• #68039

    Angie_H
    Participant

    The brand product and the authorized generic (same as brand) are manufactured by Janssen. There may be other names in addition to Janssen, such as Janssen-Cilag and Alza. The authorized generic may say distributed by Watson and/or Actavis. (The brands that are NOT bioequivalent to Concerta are Mallinckrodt and Kudco.)

    Look at the bottle for the name of the manufacturer. If the pharmacy used their own bottle, the manufacturer’s name will be on the label. If you got the original bottle, the original label is under the pharmacy label.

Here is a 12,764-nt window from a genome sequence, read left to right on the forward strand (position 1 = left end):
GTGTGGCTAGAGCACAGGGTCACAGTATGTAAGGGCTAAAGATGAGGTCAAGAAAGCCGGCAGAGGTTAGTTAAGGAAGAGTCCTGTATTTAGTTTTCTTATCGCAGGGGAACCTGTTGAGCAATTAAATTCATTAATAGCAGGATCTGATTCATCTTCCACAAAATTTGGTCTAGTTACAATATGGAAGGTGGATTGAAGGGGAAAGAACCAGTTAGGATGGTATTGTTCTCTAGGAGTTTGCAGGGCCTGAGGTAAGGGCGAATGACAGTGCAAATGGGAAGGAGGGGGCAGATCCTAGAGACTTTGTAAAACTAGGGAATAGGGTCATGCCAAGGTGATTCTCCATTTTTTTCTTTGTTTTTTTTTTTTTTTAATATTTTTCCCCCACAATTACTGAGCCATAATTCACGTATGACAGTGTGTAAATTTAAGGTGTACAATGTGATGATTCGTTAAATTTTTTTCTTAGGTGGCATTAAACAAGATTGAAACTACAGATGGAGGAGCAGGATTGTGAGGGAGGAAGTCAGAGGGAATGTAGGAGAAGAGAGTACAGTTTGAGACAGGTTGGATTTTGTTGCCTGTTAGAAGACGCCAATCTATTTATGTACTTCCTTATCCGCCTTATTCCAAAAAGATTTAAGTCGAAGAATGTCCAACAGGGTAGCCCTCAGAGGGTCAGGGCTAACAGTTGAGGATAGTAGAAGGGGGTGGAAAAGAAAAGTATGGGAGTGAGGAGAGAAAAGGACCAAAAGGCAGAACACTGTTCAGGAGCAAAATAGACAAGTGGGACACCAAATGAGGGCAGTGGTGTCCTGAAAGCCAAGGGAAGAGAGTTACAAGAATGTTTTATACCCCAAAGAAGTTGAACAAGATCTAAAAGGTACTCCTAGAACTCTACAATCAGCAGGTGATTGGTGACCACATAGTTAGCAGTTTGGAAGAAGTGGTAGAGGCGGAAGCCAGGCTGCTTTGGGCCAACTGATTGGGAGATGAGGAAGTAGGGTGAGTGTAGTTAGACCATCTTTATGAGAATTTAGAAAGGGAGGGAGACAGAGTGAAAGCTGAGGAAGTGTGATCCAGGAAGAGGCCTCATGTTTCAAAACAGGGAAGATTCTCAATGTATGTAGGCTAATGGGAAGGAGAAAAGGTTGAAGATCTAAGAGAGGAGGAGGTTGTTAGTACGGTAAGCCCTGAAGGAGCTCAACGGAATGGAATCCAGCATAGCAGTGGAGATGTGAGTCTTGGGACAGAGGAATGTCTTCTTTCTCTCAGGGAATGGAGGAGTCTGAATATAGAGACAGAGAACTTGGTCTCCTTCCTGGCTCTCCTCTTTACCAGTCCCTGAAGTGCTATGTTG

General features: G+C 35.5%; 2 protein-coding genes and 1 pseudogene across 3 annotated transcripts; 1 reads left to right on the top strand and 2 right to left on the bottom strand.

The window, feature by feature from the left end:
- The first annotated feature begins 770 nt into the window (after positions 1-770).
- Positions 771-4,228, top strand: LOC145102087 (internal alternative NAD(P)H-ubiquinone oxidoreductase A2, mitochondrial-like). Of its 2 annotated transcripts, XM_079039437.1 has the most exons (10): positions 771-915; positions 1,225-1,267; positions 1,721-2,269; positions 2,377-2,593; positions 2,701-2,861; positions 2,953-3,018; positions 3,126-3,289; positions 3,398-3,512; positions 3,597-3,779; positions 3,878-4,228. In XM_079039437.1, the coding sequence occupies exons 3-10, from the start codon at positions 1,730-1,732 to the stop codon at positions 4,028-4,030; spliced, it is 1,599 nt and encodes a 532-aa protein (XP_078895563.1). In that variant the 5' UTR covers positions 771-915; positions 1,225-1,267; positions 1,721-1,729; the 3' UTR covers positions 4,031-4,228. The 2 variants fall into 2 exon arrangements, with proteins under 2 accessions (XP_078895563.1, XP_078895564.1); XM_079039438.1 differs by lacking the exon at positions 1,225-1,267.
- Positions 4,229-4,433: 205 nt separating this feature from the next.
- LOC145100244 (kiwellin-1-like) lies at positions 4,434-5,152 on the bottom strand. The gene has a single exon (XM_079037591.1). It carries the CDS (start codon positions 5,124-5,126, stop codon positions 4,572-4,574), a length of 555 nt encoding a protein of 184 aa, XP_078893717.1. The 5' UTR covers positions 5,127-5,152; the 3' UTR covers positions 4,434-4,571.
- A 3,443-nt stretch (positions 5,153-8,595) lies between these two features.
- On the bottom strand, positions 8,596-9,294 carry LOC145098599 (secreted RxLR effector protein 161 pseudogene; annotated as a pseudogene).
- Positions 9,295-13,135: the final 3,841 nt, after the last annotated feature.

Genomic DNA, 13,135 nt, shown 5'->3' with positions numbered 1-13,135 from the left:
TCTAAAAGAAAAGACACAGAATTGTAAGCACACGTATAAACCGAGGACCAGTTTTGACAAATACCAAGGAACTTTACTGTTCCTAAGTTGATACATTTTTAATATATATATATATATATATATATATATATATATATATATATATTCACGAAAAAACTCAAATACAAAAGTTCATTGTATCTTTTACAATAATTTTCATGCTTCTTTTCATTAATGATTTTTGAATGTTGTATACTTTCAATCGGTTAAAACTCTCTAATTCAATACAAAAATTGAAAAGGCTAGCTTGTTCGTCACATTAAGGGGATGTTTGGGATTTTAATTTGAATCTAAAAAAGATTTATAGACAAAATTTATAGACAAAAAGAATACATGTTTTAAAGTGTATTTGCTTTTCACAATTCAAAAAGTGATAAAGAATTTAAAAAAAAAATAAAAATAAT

Ask your pharmacist what you have, and get the package insert that comes with the prescription. This is discarded by most pharmacies.

    Look at the tablets. The brand and authorized generic are the same: Methylphenidate HCl Extended-Release Tablets are available in 18 mg, 27 mg, 36 mg, and 54 mg dosage strengths. The 18 mg tablets are yellow and imprinted with “alza 18”. The 27 mg tablets are gray and imprinted with “alza 27”. The 36 mg tablets are white and imprinted with “alza 36”. The 54 mg tablets are brownish-red and imprinted with “alza 54”. All four dosage strengths are supplied in bottles containing 30 or 100 tablets.

    Look at photos of the brand tablets on the internet. OROS is the type of delivery system. Wikipedia has a good photo of the 54 mg tablet: https://en.wikipedia.org/wiki/Osmotic_controlled-release_oral_delivery_system

    Google whatever letters and numbers are on your tablets or capsules. Even better, put in the information at https://www.drugs.com/imprints.php This will identify your product and its manufacturer.